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might test the action of study and training to see if it moves you toward your holistic goal. I run into all kinds of folks these days who talk about sustainability. If I ask, I find all different kinds of definitions too. Therefore, I really like how Holistic Management uses the ecosystem processes to help define part of the sustainability test. This question brings us back to basic ecological health as a foundation for sustainability. It seems important in light of our linear minds to look at the ecosystem as these four processes in order to keep in mind just how complex and interrelated the ecosystem really is. It seems that when we lose sight of the magnitude of the interrelationships and their patterns, we tend to move away from true sustainability. The remaining testing questions of energy/wealth source and use, marginal reaction, gross profit analysis are all equally important as the ones already mentioned. Without the structure that these testing questions offer, you are likely to purchase more off-farm inputs than needed, overlook the time aspect of marginal reaction, and choose your enterprises based more on preferences than on gross profit, just to name a few of these testing questions’ benefits. The real crux of the whole topic of testing questions is whether or not you use them! How we would love to have a magic formula that would make everyone automatically begin thinking holistically. As a Certified Educator, I’ve spent years looking for the motivating method that gets folks using the testing questions. And I have often wondered why some folks can come to an introductory class and take off like a wildfire developing their holistic goal and moving forward rapidly, and others who clearly are searching for a way forward cannot take the steps necessary to make the changes. What I have learned is that I cannot change how a person determines personal responsibility. Based upon underlying, deep beliefs we have developed from childhood, our perspective about our own ability to change and chart a different course for ourselves can sit anywhere along a broad spectrum. The strongest motivation I have found for folks is embedded within the holistic goal. That is where I suggest they begin testing— everything against their holistic goal. It seems that when one can begin to see improvements, however small, confidence grows stronger and bigger steps can be taken. In the meantime, going through all seven testing questions is easier when done in pairs or a team. It can even be done quickly with a partner over the phone. Proficiency comes from practice. Begin with little decisions to build trust in the process and confidence in yourself. Make it a game. Become curious about what might be revealed. You learned to ride a bike didn’t you, or ride a horse, or drive a car? You can learn this too—with practice.
Working with Carbon on the Ranney Ranch— The Interplay of Range Management, Grassfed Beef, Wind, and Biomass by Nancy Ranney In writing about the Carbon Ranch, I hope you will take away three points: • Raising grassfed beef has great potential for reducing greenhouse gas emissions • Alternative energy production can make a contribution to our nation’s needs and be consistent with a ranching enterprise, and • Using livestock as a tool, good grazing and water management practices have the amazing potential to pull carbon out of the atmosphere where we don’t want it and into the soil where we do, where it replenishes the soil matrix and restores our rangelands. Our Western grassland soils, if properly managed, have the potential to capture significant levels of carbon. This is our ranch story, our carbon ranch story, and as with all stories it evolved over time. We did not set out to create a “carbon” ranch with all the inter-related parts that I am going to discuss today but one thing led to another over time, in fact quite a short period of time, over just the past eight years.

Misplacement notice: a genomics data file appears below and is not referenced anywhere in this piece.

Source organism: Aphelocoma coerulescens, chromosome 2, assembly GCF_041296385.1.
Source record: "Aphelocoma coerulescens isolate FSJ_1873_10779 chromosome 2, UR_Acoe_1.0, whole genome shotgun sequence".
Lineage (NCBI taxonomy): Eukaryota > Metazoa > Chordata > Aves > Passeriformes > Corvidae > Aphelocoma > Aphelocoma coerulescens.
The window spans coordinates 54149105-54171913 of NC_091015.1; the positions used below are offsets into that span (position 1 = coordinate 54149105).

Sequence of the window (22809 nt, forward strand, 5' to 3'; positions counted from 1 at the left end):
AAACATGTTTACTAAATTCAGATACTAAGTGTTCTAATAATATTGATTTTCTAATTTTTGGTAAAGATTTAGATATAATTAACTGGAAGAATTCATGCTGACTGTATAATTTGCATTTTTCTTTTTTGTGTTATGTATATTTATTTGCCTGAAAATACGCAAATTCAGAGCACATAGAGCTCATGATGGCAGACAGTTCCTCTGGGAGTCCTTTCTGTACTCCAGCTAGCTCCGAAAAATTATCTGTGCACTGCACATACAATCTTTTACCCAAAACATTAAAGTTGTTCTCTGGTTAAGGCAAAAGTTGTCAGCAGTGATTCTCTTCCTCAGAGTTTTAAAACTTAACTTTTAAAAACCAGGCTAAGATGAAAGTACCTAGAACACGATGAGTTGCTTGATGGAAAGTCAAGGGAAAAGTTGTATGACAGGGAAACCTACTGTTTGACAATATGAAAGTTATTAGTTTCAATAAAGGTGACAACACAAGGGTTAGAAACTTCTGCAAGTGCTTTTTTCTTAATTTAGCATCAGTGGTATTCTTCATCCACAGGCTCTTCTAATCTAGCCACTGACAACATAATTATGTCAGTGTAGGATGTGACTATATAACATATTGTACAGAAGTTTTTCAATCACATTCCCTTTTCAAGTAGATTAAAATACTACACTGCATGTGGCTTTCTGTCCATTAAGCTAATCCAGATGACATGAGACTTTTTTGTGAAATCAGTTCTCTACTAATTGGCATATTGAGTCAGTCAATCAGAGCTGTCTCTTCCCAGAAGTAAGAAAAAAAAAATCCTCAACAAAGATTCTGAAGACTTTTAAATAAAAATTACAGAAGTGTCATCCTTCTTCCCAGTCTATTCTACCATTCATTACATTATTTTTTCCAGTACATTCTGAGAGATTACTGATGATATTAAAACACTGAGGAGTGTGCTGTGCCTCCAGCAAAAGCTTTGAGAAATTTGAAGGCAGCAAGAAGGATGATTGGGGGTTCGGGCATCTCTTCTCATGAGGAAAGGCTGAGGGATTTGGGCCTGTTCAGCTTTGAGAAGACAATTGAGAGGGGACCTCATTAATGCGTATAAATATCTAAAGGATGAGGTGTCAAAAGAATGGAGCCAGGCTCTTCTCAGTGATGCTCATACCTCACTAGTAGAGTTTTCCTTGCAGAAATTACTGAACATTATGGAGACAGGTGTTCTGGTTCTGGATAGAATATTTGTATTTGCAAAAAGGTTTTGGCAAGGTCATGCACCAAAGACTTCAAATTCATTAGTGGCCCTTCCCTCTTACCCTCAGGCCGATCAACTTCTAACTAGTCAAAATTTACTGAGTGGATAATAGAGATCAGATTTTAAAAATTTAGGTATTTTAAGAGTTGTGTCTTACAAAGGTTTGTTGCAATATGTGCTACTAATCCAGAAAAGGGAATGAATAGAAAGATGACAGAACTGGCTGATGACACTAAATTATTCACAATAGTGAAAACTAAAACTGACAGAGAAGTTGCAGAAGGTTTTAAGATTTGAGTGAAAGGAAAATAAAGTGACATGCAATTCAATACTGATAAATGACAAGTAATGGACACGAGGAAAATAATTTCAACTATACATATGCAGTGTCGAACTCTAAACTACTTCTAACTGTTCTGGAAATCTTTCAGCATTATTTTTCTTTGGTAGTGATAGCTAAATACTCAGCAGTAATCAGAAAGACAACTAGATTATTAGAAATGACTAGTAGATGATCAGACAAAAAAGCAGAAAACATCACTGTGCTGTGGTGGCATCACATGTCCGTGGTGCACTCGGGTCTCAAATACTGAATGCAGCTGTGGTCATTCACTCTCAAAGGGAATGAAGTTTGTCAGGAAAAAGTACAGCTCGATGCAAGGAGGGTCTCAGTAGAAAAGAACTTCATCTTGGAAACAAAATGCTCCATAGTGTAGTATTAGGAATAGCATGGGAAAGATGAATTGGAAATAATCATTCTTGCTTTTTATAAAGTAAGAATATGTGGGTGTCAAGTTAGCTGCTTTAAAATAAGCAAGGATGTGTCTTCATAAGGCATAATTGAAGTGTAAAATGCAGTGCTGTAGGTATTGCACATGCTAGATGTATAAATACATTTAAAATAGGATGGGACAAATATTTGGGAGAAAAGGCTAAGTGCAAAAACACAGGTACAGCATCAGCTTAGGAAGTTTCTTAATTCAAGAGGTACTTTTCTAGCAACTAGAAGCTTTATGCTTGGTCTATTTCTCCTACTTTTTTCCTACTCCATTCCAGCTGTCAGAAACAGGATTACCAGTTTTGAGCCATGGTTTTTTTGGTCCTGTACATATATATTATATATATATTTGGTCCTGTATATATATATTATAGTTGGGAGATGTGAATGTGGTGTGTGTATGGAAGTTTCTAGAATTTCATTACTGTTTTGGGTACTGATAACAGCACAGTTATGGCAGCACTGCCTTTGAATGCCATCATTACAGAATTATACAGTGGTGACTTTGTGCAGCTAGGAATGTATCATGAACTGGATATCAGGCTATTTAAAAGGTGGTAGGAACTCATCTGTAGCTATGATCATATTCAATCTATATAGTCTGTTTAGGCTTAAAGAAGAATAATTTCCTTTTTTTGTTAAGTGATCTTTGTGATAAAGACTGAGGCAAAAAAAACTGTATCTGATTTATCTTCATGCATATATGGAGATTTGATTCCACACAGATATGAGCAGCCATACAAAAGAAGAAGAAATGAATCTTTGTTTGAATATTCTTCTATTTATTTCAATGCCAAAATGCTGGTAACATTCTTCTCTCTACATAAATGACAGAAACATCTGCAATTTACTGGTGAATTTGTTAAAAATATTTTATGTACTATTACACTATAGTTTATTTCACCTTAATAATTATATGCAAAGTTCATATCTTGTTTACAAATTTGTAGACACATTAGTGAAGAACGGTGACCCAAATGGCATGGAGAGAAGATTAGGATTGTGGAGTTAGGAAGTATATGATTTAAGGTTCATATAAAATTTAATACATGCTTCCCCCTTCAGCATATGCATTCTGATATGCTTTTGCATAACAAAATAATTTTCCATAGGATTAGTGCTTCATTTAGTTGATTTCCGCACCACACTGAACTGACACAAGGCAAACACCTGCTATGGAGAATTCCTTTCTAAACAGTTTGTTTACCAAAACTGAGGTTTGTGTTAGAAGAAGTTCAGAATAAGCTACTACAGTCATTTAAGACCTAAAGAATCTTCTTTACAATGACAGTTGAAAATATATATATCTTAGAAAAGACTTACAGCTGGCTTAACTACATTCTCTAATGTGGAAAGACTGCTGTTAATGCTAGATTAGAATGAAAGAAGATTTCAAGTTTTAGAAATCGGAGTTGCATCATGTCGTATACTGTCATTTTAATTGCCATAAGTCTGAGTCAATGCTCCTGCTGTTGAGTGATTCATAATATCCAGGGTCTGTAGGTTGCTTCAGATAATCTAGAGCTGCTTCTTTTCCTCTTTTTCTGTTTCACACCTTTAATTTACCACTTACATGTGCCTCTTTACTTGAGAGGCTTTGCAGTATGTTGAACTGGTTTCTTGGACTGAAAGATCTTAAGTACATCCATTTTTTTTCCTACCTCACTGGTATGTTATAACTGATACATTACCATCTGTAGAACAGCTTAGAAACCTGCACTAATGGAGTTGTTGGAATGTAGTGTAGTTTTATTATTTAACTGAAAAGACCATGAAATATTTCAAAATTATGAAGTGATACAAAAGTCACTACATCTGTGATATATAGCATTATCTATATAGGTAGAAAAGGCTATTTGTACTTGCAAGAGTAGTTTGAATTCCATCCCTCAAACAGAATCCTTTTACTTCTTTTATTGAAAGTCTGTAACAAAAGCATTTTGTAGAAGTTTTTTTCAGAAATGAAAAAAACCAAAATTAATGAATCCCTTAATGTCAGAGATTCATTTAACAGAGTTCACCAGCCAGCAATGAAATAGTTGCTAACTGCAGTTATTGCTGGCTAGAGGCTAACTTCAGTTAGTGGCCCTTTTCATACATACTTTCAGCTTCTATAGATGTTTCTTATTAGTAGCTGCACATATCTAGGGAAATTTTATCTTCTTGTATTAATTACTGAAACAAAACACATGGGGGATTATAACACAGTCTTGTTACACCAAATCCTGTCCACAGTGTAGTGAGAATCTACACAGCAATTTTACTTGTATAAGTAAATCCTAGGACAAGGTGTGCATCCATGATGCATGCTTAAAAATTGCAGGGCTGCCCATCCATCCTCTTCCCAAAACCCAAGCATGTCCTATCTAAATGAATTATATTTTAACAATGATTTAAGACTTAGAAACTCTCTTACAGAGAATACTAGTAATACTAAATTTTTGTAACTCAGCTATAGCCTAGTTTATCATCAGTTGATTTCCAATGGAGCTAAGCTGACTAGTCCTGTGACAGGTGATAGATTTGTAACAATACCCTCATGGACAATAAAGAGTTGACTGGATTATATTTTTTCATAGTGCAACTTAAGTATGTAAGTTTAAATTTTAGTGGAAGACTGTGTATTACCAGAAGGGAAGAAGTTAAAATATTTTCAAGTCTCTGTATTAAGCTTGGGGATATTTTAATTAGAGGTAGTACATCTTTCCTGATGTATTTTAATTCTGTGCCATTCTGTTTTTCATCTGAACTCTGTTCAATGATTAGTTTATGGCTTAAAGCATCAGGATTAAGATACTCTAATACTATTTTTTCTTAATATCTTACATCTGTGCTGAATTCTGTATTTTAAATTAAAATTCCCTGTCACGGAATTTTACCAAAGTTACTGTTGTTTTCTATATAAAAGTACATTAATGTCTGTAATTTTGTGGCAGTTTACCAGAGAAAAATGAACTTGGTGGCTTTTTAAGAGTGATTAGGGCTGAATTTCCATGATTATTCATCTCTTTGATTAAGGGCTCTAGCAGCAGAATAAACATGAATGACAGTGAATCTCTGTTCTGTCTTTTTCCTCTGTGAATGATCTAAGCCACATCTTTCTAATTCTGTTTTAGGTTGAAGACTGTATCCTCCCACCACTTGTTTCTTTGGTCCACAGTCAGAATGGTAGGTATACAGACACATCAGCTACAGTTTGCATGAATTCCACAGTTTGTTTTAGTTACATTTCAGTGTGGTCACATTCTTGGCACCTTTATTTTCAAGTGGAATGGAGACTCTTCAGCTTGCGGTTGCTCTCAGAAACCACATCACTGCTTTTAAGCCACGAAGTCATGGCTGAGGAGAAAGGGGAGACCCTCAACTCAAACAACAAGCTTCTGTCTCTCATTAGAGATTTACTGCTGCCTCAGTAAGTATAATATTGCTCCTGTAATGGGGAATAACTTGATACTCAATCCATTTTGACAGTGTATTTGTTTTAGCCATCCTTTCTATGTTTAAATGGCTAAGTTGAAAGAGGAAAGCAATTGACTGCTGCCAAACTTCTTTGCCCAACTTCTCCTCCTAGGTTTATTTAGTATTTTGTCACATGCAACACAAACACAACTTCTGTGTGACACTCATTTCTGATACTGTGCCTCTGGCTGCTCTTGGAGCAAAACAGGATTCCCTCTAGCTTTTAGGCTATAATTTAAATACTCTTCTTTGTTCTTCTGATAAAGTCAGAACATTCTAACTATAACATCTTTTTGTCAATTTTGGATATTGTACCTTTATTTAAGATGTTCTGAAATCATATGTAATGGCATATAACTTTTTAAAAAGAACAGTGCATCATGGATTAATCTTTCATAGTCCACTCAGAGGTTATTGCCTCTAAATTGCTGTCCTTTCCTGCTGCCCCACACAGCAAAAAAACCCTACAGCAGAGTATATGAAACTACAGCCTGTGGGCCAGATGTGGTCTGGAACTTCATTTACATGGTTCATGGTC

The Evolution of a Ranch Of course, this land is not “ours.” It has been here for millennia, part of an island of rocky mesa country set right at the heart of New Mexico, sandstone mesas capped with limestone and threaded by beautiful valleys, harboring over the centuries and through the seasons a startling array of flora, of fauna, and still the hints of early human settlement on the land. Now we ride past the ruins of late nineteenth century homesteads, a chimney standing, all that’s left of the home my neighbor’s grandmother was born in, cisterns and camps and water retention structures from the 1930’s, a heritage that still spoke to our family when our parents bought two adjoining ranches near Corona in 1968. CONTINUED ON PAGE 7
Peggy Sechrist is a Certified Educator and rancher near Fredricksburg, Texas. She can be reached at: 830/456-5587 or firstname.lastname@example.org.
Interested in a webinar? Contact HMI at email@example.com and let us know of what webinar topics you’d be interested in. Put “webinar suggestions” in the subject line. 6
July / August 2011
The old and the new technology of wind power is being explored on the Ranney Ranch as diverse income streams are a necessity for a profitable ranch.
Published on Dec 12, 2012
On-Farm Research on the Benefits of Applying Raw Milk on Pastures— The Wayne-Egenolf Farm2 Testing Questions—Just Like Riding a Bike Working...